British lawmakers on Wednesday took another step towards delaying Brexit, when Parliament voted to reject the U.K. leaving the European Union without a withdrawal agreement — just weeks before the country is scheduled to do exactly that.
The vote, on an amendment to reject a "no-deal" Brexit under any circumstance, passed twice — initially by just four votes – in chaotic scenes spanning 30 minutes in the chamber. The two quickfire defeats for the Conservative-led government come just a day after Parliament overwhelmingly voted down Prime Minister Theresa May's deal for a second time, only two weeks before the U.K. is due to leave the bloc on March 29.
The defeat is yet another blow for May, who has seen defeat after defeat for her approach to Brexit, plunging Britain into an even deeper political crisis — with no immediate end in sight. The amendment that passed changed the language of a government motion that May had announced a day earlier that would have expressed disapproval of 'no-deal Brexit" but the language in the so-called Spelman Amendment went a step further and rules it out entirely.
Wednesday's motion is entirely symbolic and does not change the situation on the ground that Britain will leave the E.U. on March 29 without a deal unless an extension to its departure is secured, or May's withdrawal agreement is approved by lawmakers. But May had promised that it will lead to a vote on Thursday, in which lawmakers will vote on a motion to request that Britain's depature be extended until June — but it is far from clear that the E.U. will grant such a request.
“The House has today provided a clear majority against leaving without a deal, however I will repeat what I have said before, these are about the choices this House faces," May told the Commons after the vote to howls of disapproval from opposition benches. "The legal default in U.K. and E.U. law remains that U.K. will leave without a deal unless something else is agreed."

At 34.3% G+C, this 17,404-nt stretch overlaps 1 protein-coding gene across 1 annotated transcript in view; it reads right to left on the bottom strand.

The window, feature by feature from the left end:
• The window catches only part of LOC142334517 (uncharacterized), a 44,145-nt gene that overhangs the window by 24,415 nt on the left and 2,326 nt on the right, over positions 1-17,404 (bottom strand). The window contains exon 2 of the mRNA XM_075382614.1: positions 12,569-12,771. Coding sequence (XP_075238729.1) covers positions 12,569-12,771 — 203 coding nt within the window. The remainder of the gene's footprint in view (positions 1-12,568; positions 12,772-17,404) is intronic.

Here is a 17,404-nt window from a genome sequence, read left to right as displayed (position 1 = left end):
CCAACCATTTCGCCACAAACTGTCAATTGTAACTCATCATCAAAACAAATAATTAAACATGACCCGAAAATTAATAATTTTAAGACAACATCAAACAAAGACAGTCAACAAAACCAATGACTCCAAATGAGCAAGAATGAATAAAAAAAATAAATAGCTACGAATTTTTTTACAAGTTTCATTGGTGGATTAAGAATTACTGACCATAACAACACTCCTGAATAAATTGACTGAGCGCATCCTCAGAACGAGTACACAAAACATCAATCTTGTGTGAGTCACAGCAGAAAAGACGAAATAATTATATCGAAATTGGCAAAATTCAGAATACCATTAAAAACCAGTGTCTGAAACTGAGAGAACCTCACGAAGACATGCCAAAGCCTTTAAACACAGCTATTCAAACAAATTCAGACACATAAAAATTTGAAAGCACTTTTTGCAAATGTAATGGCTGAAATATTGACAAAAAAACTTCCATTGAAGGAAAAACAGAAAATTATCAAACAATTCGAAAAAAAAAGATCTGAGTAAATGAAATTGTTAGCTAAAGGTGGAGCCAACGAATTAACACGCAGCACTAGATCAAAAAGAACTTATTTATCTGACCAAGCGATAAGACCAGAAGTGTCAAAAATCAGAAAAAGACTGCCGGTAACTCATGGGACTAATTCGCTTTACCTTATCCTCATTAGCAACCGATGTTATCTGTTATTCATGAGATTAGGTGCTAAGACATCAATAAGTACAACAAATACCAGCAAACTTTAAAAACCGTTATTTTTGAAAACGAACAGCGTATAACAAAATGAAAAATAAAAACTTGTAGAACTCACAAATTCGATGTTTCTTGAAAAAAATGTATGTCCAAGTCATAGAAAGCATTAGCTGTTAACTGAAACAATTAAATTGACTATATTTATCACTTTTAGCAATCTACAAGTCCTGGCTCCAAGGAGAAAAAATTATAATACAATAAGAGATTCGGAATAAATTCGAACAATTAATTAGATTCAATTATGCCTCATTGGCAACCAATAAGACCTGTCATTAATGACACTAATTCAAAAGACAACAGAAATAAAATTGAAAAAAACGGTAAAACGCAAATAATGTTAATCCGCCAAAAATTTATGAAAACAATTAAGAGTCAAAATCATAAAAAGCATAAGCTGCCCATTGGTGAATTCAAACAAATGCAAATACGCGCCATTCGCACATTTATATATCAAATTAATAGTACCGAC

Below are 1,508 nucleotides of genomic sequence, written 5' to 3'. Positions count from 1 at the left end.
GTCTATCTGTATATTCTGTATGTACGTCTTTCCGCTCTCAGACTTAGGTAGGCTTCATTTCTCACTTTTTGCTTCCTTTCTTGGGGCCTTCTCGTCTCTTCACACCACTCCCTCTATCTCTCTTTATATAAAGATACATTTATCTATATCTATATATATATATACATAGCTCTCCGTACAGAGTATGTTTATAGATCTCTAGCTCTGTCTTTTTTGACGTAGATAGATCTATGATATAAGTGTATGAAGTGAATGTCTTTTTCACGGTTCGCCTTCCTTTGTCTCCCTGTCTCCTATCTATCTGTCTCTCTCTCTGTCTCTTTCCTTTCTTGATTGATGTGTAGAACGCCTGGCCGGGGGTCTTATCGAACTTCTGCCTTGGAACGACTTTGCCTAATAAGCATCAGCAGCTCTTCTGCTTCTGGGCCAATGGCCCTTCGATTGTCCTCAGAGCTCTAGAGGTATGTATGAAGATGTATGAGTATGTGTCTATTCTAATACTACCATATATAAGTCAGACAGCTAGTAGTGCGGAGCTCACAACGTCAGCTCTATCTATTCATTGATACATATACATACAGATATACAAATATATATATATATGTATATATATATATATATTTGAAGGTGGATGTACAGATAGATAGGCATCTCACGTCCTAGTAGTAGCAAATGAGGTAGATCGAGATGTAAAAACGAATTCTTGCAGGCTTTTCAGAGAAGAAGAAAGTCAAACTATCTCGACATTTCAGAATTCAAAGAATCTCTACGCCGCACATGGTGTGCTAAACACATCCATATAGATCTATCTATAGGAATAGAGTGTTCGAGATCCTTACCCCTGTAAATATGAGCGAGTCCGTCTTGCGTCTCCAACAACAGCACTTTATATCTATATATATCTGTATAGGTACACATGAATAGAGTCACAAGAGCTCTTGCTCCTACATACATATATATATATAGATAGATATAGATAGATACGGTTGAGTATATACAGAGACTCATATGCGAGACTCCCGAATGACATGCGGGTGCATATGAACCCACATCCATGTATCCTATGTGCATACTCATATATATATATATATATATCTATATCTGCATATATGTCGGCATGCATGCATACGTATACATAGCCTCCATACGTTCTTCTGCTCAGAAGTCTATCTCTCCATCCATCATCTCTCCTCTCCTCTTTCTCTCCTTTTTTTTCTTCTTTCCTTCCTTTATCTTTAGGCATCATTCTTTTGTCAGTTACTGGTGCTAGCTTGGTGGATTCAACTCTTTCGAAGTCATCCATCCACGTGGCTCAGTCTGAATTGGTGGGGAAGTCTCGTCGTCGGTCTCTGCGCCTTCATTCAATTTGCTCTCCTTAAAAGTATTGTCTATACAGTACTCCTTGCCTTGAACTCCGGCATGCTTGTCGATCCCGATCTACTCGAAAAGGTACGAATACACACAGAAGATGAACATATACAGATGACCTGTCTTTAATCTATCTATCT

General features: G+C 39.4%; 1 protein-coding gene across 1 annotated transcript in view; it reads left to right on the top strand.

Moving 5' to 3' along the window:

"The onus is now on everyone of us in this House to find out what that is," she said, before angrily urging the House to "face up to the consequences of the decisions it has taken."
In the absence of a delay or a withdrawal agreement, Britain is scheduled to leave the bloc without a deal and revert to World Trade Organization (WTO) terms. Business groups and pro-E.U. politicians, including some in May's government, have said that a "no deal" Brexit would be catastrophic, leading to chaos at ports and shortages across the country. Some pro-Brexit lawmakers have called that such fears are overblown and part of what they have dubbed "Project Fear."
But on Wednesday, May's opponents declared her to be responsible for Britain's political uncertainty and said that she had lost the ability to lead the country through the choppy waters ahead. Opposition Labour Party leader Jeremy Corbyn said after the vote that a Brexit delay was now "inevitable" and that "Parliament must now take control of the situation."
"Let us, as a House of Commons, work now to find a solution to deal with the crisis facing this country and the deep concerns that many people have for their livelihoods, their lives, their future, their jobs, their communities and their factories," he said.